Piano Sheets > Trevor Peacock Sheet Music > Mrs. Brown, You've Got A Lovely Daughter (ver. 1) Piano Sheet

Mrs. Brown, You've Got A Lovely Daughter (ver. 1) by Trevor Peacock - Piano Sheets and Free Sheet Music

  
About the Song
"Mrs Brown, You've Got a Lovely Daughter" is a popular song written by Trevor Peacock. It was originally sung by actor Sir Tom Courtenay in The Lads, a British TV play of 1963. The best-known version of the song is by Herman's Hermits, who took it to number one on the U.S. Billboard Hot 100 in April 1965. Herman's Hermits had two U.S. number-ones, the other being "I'm Henry VIII, I Am". The band never released them as singles in Britain. "Mrs Brown, You've Got a Lovely Daughter" was recorded as an afterthought in two takes and featured unique muted rhythm guitar by Keith Hopwood and heavily accented vocals by Peter Noone with backing from Karl Green and Keith Hopwood. The band never dreamed it would be a single let alone hit number one in the U.S.(Hopwood pers. correspondence.) According to Pete Noone, the song was well known to British bands; it would often be performed at birthday parties,.    Download this sheet!
About the Artist
Trevor Peacock (born 19 May 1931) is an English character actor who has had roles such as Jim Trott in The Vicar of Dibley, Rouault in Madame Bovary (opposite Keith Barron), Quilp in The Old Curiosity Shop and Old Bailey in Neverwhere. He has also appeared in diverse programmes such as EastEnders (playing Sid, a war veteran Alfie Moon met in France), LWT's Wish Me Luck (in which he played resistance leader Renard), Jonathan Creek and Between The Lines. He had starring roles in several of the BBC Shakespeare series, including the title role in Titus Andronicus, Feste in Twelfth Night, or What You Will and Lord Talbot and Jake Cade in Henry VI, Part 1 and Henry VI, Part 2. He was the Gravedigger in Franco Zeffirelli's 1990 film version of Hamlet, and the Innkeeper in the 2000 made-for-television film version of Don Quixote, starring John Lithgow and Bob Hoskins. He has also played the role of Giles Corey in a stage production of The Crucible, which also featured Iain Glen as John Proctor. He played the father of Father Christmas in the 2007 film Fred Claus co-starring Vince Vaughn and Paul Giamatti. Peacock is also a noted songwriter. He wrote the.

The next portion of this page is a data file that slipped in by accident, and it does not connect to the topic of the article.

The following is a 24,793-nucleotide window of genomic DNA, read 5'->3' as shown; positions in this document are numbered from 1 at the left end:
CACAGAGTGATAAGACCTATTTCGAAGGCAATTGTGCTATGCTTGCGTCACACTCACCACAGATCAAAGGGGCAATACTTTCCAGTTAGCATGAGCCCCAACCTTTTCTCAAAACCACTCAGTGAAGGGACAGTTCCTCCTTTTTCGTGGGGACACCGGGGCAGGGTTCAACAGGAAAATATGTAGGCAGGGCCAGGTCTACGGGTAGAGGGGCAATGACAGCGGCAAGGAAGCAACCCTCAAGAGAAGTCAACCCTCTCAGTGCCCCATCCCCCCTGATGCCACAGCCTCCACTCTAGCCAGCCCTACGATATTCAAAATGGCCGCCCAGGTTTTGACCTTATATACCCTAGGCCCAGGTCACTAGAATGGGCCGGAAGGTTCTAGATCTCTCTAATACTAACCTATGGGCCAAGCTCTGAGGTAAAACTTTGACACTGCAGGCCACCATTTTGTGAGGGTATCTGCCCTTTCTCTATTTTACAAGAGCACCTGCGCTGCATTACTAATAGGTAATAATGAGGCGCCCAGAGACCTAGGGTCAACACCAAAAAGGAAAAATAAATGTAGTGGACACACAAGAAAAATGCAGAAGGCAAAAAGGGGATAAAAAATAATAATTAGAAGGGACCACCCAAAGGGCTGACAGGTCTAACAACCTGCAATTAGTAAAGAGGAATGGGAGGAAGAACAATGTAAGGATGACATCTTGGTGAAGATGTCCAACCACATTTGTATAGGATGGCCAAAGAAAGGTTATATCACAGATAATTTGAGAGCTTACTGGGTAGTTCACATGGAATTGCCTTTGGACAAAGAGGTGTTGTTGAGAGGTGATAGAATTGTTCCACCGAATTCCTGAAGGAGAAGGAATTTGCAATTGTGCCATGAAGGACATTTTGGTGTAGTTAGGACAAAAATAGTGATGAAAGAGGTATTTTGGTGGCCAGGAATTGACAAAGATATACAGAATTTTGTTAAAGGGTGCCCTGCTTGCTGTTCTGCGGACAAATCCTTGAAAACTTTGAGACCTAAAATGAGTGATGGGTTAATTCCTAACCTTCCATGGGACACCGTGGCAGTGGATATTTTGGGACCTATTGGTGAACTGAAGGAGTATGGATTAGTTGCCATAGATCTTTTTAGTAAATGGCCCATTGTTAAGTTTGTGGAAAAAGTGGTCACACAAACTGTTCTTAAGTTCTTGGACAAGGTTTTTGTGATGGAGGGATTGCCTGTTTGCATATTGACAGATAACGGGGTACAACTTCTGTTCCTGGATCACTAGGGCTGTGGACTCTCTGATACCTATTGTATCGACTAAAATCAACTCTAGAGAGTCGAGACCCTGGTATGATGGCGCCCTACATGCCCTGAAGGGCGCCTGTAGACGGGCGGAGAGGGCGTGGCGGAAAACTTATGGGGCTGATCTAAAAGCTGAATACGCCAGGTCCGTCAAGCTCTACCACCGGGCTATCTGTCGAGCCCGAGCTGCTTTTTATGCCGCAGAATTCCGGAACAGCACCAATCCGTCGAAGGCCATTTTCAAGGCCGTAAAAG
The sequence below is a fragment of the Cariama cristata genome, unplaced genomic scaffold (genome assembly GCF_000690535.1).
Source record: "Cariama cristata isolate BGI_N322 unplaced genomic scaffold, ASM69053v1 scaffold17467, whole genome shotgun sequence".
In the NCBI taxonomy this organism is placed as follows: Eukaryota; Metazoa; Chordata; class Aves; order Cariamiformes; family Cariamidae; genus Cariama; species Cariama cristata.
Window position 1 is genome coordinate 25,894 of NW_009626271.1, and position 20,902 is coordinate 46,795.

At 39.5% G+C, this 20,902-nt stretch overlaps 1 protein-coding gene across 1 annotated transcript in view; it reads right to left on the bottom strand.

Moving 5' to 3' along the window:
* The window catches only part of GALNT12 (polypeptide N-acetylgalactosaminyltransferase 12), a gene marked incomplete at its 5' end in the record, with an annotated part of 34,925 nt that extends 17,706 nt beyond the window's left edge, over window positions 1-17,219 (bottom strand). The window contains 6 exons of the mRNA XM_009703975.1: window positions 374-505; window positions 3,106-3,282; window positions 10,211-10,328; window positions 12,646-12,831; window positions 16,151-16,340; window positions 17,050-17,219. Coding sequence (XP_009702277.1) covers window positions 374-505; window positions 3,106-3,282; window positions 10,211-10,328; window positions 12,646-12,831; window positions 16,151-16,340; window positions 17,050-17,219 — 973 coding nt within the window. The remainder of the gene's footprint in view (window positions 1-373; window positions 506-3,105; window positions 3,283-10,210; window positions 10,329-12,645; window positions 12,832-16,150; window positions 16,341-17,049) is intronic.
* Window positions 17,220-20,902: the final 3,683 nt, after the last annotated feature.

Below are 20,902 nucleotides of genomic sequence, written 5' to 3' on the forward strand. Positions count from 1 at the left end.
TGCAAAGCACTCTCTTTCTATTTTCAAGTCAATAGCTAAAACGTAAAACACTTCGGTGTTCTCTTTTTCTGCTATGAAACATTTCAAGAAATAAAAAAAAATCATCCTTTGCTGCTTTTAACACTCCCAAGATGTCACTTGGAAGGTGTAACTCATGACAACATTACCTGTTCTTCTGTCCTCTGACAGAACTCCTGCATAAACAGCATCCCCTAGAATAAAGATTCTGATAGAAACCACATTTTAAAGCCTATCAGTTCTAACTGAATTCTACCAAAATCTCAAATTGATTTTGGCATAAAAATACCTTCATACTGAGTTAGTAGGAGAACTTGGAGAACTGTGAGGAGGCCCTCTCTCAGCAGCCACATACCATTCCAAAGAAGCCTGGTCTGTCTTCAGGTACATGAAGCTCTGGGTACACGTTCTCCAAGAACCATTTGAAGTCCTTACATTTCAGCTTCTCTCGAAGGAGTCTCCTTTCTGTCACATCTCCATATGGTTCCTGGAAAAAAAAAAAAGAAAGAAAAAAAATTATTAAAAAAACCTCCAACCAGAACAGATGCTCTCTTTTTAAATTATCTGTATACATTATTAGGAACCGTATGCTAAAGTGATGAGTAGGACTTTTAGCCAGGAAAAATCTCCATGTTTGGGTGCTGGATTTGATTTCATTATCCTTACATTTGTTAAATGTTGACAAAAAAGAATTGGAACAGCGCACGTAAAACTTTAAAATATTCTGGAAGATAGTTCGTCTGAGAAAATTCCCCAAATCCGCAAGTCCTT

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Sheet Music - Purpose and use Sheet music can be used as a record of, a guide to, or a means to perform, a piece of music. Although it does not take the place of the sound of a performed work, sheet music can be studied to create a performance and to elucidate aspects of the music that may not be obvious from mere listening. Authoritative musical information about a piece can be gained by studying the written sketches and early versions of compositions that the composer might have retained, as well as the final autograph score and personal markings on proofs and printed scores. Comprehending sheet music requires a special form of literacy: the ability to read musical notation. Nevertheless, an ability to read or write music is not a requirement to compose music. Many composers have been capable of producing music in printed form without the capacity themselves to read or write in musical notation—as long as an amanuensis of some sort is available. Examples include the blind 18th-century composer John Stanley and the 20th-century composers and lyricists Lionel Bart, Irving Berlin and Paul McCartney. The skill of sight reading is the ability of a musician to perform an unfamiliar work of music upon viewing the sheet music for the first time. Sight reading ability is expected of professional musicians and serious amateurs who play classical music and related forms. An even more refined skill is the ability to look at a new piece of music and hear most or all of the sounds (melodies, harmonies, timbres, etc.) in one's head without having to play the piece. With the exception of solo performances, where memorization is expected, classical musicians ordinarily have the sheet music at hand when performing. In jazz music, which is mostly improvised, sheet music—called a lead sheet in this context—is used to give basic indications of melodies, chord changes, and arrangements. Handwritten or printed music is less important in other traditions of musical practice, however. Although much popular music is published in notation of some sort, it is quite common for people to learn a piece by ear. This is also the case in most forms of western folk music, where songs and dances are passed down by oral—and aural—tradition. Music of other cultures, both folk and classical, is often transmitted orally, though some non-western cultures developed their own forms of musical notation and sheet music as well. Although sheet music is often thought of as being a platform for new music and an aid to composition (i.e., the composer writes the music down), it can also serve as a visual record of music that already exists. Scholars and others have made transcriptions of western and non-western musics so as to render them in readable form for study, analysis, and re-creative performance. This has been done not only with folk or traditional music (e.g., Bartók's volumes of Magyar and Romanian folk music), but also with sound recordings of improvisations by musicians (e.g., jazz piano) and performances that may only partially be based on notation. An exhaustive example of the latter in recent times is the collection The Beatles: Complete Scores (London: Wise Publications, c1993), which seeks to transcribe into staves and tablature all the songs as recorded by the Beatles in instrumental and vocal detail. (More...)